Capital Coast DHB candidate Eileen Brown chairs the Newtown Union Health Service Board, a primary care service for people on low incomes. For the last 10 years, Eileen has worked for the Council of Trade Unions as a senior policy analyst; previously she worked in nursing in many areas including mental health and neuro rehabilitation. Eileen is standing as a Labour candidate. She’d be great on the DHB. See her Facebook page.
Eileen says “I am motivated by to ensuring everyone, no matter their income or their post code, has access to the health care they need”. She says: “the health system has to deliver excellent health services for people with high and complex needs, such as refugees, Māori and Pasifika, those on low incomes and those for whom accessing health services can be hard.”
She is keen to get on the District Health Board to make sure our democratic processes are being used effectively.
Eileen describes herself as “located in the community, good at representing and advocating for the needs of people” and experienced in working in coalitions and teams. She has been an NZNOdelegate and before that a PSA delegate representing mental health nurses. She is a proud E tū member.
Her campaign launch, C’mon Eileen, was attended by Annette King, Labour Deputy Leader and Health Spokesperson, and Justin Lester, Labour’s candidate for Mayor of Wellington. “I’m also in contact with the Green Party candidate as a result of the memorandum of understanding between the two parties. Standing on a party ticket means that my accountability is much greater than if I were standing as an independent.”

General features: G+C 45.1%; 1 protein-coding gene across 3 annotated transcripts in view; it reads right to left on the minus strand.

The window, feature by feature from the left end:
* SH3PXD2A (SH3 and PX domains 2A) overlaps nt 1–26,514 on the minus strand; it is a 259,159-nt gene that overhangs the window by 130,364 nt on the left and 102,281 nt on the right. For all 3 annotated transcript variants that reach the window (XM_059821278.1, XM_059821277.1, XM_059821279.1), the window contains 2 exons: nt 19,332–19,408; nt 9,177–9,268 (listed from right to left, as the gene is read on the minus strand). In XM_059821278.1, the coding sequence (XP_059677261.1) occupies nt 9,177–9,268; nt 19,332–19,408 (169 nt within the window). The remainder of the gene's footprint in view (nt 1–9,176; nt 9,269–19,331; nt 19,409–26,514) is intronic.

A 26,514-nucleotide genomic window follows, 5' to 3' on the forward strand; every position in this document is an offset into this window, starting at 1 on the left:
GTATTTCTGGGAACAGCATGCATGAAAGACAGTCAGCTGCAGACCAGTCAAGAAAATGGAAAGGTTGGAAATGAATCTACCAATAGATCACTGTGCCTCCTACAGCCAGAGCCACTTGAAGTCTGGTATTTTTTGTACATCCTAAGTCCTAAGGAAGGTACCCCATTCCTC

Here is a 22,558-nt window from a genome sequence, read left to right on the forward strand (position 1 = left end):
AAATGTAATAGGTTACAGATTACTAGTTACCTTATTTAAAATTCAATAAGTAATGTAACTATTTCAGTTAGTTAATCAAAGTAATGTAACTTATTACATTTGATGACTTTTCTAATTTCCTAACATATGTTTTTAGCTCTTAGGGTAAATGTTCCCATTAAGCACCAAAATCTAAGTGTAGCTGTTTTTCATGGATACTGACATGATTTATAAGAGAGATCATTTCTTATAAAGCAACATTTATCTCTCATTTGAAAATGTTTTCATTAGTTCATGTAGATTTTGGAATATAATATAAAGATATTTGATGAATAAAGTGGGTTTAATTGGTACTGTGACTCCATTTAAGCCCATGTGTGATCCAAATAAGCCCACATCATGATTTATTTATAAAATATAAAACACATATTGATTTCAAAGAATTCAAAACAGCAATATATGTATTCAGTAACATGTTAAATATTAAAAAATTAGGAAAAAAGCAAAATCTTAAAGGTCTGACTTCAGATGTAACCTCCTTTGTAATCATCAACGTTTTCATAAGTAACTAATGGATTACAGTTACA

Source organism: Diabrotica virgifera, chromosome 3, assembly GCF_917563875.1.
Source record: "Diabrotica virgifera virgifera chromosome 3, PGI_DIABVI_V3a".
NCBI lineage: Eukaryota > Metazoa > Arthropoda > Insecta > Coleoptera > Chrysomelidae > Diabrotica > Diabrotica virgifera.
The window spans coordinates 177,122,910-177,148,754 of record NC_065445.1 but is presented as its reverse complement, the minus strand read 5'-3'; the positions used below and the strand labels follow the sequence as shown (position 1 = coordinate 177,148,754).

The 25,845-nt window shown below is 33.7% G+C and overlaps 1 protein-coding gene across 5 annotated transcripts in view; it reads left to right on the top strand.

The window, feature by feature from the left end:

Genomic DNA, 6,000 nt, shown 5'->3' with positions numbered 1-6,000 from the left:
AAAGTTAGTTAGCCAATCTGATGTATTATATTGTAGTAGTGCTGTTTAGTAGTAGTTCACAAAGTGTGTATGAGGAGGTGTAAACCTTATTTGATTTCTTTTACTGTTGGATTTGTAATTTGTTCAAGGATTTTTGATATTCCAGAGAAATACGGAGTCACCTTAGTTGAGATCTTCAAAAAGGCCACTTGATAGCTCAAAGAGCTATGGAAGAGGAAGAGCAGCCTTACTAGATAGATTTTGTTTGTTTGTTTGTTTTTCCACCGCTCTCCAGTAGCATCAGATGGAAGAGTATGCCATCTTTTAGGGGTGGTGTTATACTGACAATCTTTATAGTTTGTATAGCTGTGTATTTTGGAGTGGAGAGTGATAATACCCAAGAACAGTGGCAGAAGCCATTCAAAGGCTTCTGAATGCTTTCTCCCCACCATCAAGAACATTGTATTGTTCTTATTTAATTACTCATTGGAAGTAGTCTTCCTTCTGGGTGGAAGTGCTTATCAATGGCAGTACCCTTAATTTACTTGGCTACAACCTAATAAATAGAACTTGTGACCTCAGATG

Eileen wants the DHB to have a stronger focus on public health, which she describes as “taking a population approach to health needs, rather than an individual approach.” She gives the examples of a suicide prevention project in schools and workplaces; “health education, illness prevention and health promotion can change behaviour and thinking at a community level. She has a public health degree, is a member of the Public Health Association, and believes “public health is critical as a response to the significant health challenges we face.”
Eileen sees a major issue for CCDHB is health funding. “The DHB is underfunded. Mental health services and the workforce are under enormous pressure, which is a huge concern for people and families who want care.” It takes months for young people to get seen by mental health services, she says. “If young people ask for help, say counselling for anxiety and can’t get assistance, their conditions and situation are likely to get worse. We need to do better than this and we can. “
Health issues in the CCDHB district vary according to location. “In Porirua it’s about the needs of children, access to primary care and decent housing. Up the Kapiti coast, where the population is older, there are concerns about travelling to hospital services and having access to accident and emergency services after hours. ”
Eileen wants to be a voice for communities with particular health needs – “those on low incomes, with mental health needs, people less able to advocate for themselves”. Once elected my priorities will be mental health, waiting lists, access to primary health care and advocating for higher health funding. It’s about the right health services for people, and for some groups it’s about the right of people to determine their own services.”
She will “support health workers – nurses, doctors, allied health professionals and carers. It’s an increasingly difficult job with stretched resources. We need a difference in carers’ weekly pay; we need to continue to fight on equal pay. I support a Living Wage, and it would be a great advance if DHBs could commit to this. A living wage is a way to increase everyone’s ability to live a decent life. A living wage is an important determinant for good health”
With acknowledgement to Jenny Rankine – Lesbian News Aotearoa